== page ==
VR in Education
VR in Education is Changing How We Learn and Teach
People are constantly searching for new ways to make knowledge transfer easier, quicker, and more effective. In the digital era, we have an opportunity to get better learning with technology. Virtual Reality (VR) is coming as the natural next step for the education evolution. In this text, we will show how virtual reality can transform the delivery of educational content.
How do we learn today?
Before computers, we had a powerful tool called books that helped us retain facts. Books became eBooks in the meantime. Today, we can use modern search engines and find all the answers to our questions with just a few clicks.
The current education approach has two significant problems:
It is based on the old format — fact retention. Teaching methods are focusing on providing facts; yet consuming a lot of information is not real learning. Being informed is not equal to being educated.
Too much information received quickly overwhelms those who learn, and as a result, learners become disengaged and bored.
What makes VR unique?
Immersion: When the experience is so compelling, we lose track of time.
Presence: Our mind and body are tricked into believing we are inside the virtual environment, and the brain responds as if we are there.
Empathy: We create a much deeper emotional connection than simply reading or hearing.
Benefits of VR in education
- VR is increasing knowledge area
- VR is providing an active experience, not just passive information
- VR is helping us understand complex concepts or theories
- There are no distractions while studying
- VR boosts students’ creativity
Benefits of active experience
Especially for tactile or visual learners, VR is bringing multiple methods to understand a subject. We are not only memorizing; we are allowing the brain to create associations among the subject and the environment we are in.
VR education is transforming how educational content is delivered; it allows us to see it and interact with it. It also means less cognitive load for processing the information.
Better sense of place
With VR, we aren’t limited to book illustrations or word descriptions. By exploring the topic, we can see how things are put together. VR experiences are not real, but a body believes it is in a new place. This feeling is remarkably helping the mind. Imagine learning about Rome, but being transported to Rome, fantastic.
Learning by doing
People learn best by doing, but in modern education, learners focus on reading instructions and not using them in practice. With VR education, we are inspired to discover for ourselves and get an opportunity to learn by doing and not just passively reading.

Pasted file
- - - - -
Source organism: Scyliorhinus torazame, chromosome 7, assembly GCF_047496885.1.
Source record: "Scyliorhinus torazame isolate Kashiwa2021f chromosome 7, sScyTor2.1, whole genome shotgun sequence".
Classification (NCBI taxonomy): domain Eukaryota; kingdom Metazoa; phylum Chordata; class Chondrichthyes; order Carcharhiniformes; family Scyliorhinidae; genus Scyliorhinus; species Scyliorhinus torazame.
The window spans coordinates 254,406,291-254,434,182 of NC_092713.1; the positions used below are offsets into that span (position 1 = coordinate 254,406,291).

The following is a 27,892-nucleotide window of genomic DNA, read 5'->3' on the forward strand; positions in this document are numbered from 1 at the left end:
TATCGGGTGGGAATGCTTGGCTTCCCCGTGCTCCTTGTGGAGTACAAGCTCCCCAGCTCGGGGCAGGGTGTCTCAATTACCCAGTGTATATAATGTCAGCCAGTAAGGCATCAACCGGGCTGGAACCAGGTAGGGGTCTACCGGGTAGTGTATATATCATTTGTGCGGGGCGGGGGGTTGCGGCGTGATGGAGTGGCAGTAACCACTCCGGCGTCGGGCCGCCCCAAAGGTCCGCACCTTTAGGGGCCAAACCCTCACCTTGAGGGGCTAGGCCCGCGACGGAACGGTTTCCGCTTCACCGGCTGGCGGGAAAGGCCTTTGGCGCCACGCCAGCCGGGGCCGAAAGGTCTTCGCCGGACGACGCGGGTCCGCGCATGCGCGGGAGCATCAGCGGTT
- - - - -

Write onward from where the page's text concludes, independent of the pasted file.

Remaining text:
With VR, we don’t need to be “there”; it allows us to bridge the gap between learners and educators. VR puts educators and students in the same room— teachers can teleport into the virtual world and guide their students.
Emotional reaction and creativity
Learning with VR is different from anything we have ever done before. Experiences are so vivid; they cause a profound emotional reaction and therefore become memorable. VR has the potential to give a whole new perspective on people, things, and places. Imagine a student wondering inside a great artwork like Van Goghs „A Night Café”. Experiencing art that way becomes much more memorable. Virtual reality is also great for content creation. By giving learners powerful tools, you help them boost creativity.
Many people are visual learners — Virtual Reality is beneficial for this kind of learner. Instead of only reading about things, learners see things they are learning about. Visualizing mechanisms or complex things makes it easier for them to comprehend.
High tech training
VR is an excellent solution for hi-tech training fields like the medical industry. One of the most significant challenges for medical students is learning anatomy and understanding the body in 3D. VR education is helping overcome this problem.
Digitized Classroom Sessions
VR can also help teachers and learners gain classroom insights by recreating actual classroom sessions. By using 360-degree cameras, teachers are already begun creating detailed recordings of lessons. When a student misses a class, he can later use these VR recordings to be digitally transported into the classroom, see other students, and learn as if he was there.
The essential knowledge we gain comes not from what we have heard from teachers but rather from collegiality. VR education is allowing us to make learning experiences social by enabling students to communicate with each other. Using mapped facial expressions and avatars, people can synthesize and learn from one another and discuss.